The most mysterious period of George Michael’s life was the final one, the years he spent in his mansion in Goring-on-Thames, largely unseen by the outside public, following him falling out of a car in 2013. He’d mostly disappeared from headlines until the news of his death of natural causes at age 53 on Christmas Day 2016.
George Michael: Freedom, the Channel 4 documentary transports the viewer directly inside his seclusion—but in an odd way. Throughout the documentary, we see the back head of a man presumed to be Michael, in a well-kept brick manse presumed to be his, typing thoughts on a typewriter. The words are spoken by a narrator, also presumed to be him.
At the start of the film, Kate Moss sits in the stereo-pocked chair from the “Fastlove” video and announces that Freedom (the documentary) is Michael’s final work. He’d been putting the finishing touches on it in the days before his death. This, too, heightens the mystery surrounding the project: Michael apparently wanted fans to tour his life, but also wanted to keep his latter-day self at a distance. Such coyness is a complication—but not contradiction—of the portrait that emerges of Michael as the architect of his destiny and the controller of his narrative.
When the credits roll to the sound of Chris Martin covering “A Different Corner,” at the end of the list of the film’s celebrity contributors—including Stevie Wonder, Tony Bennett, Mary J. Blige, Ricky Gervais, Cindy Crawford, and the other four supermodels of his “Freedom! ’90” video—there’s a surprising entry: “Simon Rutter as George Michael.” An actor, it turns out, plays the elder Michael throughout this slick and tantalizingly unrevealing biography of a pop great. (the voiceover, at least, is from Michael himself.)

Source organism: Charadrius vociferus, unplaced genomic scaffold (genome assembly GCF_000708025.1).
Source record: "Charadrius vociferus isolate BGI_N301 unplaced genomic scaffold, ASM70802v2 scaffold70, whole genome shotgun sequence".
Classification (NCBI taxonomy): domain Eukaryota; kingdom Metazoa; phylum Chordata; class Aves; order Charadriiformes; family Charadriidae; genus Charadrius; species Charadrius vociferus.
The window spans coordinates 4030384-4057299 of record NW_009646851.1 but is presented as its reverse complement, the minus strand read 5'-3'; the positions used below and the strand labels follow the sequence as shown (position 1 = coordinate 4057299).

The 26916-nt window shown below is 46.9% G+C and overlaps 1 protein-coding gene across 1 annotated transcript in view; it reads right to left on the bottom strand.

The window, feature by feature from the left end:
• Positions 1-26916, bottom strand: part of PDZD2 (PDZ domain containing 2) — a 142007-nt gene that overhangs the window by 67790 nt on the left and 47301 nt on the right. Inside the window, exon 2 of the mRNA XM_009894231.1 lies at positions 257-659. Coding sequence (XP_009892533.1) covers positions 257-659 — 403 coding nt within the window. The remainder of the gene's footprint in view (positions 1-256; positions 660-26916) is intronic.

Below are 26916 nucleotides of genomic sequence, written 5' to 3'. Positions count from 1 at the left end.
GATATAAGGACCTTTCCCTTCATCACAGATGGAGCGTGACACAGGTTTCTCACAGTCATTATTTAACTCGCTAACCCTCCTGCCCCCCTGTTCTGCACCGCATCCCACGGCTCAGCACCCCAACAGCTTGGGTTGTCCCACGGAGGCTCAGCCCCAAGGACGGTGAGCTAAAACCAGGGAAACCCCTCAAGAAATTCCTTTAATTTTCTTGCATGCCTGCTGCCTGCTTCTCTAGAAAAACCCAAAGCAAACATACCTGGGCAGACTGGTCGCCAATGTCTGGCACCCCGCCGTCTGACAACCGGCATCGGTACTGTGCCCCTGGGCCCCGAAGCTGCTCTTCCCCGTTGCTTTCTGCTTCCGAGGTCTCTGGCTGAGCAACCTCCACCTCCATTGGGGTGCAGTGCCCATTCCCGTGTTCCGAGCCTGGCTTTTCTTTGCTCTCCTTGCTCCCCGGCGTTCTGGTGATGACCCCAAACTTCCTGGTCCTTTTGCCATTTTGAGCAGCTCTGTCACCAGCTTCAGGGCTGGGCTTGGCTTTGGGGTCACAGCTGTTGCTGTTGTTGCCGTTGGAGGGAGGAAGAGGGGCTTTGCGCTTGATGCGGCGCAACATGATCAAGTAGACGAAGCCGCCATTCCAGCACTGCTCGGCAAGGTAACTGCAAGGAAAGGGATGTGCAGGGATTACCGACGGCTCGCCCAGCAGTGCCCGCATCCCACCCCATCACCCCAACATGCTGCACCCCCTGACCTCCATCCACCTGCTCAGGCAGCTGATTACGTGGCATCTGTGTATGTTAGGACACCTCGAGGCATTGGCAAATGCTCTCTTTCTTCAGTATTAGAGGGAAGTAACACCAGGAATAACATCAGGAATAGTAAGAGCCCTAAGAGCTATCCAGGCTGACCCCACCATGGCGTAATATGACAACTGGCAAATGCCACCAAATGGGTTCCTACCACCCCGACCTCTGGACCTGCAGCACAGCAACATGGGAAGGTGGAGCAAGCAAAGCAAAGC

Documentary covering the span of his career, but concentrating on the formative period in the late Grammy Award winner’s life, leading up to and following the making of his acclaimed album ‘Listen Without Prejudice Vol. 1’ and the subsequent High Court battle with his record label that followed, while also becoming poignantly personal about the death of his late partner and first love, Anselmo Feleppa. Filmed before Michael’s untimely passing, the film is narrated by him, who was heavily involved in the making of it.
What I really liked about this documentary was the insight we got, from George himself, into the beautiful lyrics that he wrote and performed, especially after the death of his first real love, Anselmo. George told us what inspired his song writing before and after his meeting with Anselmo and he showed us, with the help of musical clips, how his various emotions manifested themselves through song. His happiness when he met Anselmo, his sadness when Anselmo died and when his mother died of cancer, his anger when Sony refused to let him go and his humour after his unfortunate encounter in a Beverly Hills loo, Ricky Gervais made us laugh with his take on the affair. Elton John seemed to understand George well and perhaps surprisingly, Liam Gallagher too.They, along with a few other celebrities, helped us get to know George better and by the time Chris Martin started to sing “A Different Corner”, his tribute to George at the Brit Awards, there were tears in my eyes. I met George Michael many years ago and we all knew he was gay, but most of all it was obvious that he was a very kind person and very vulnerable, which comes across during this fine documentary. You will laugh and probably cry when you watch Freedom, I dare you not too!
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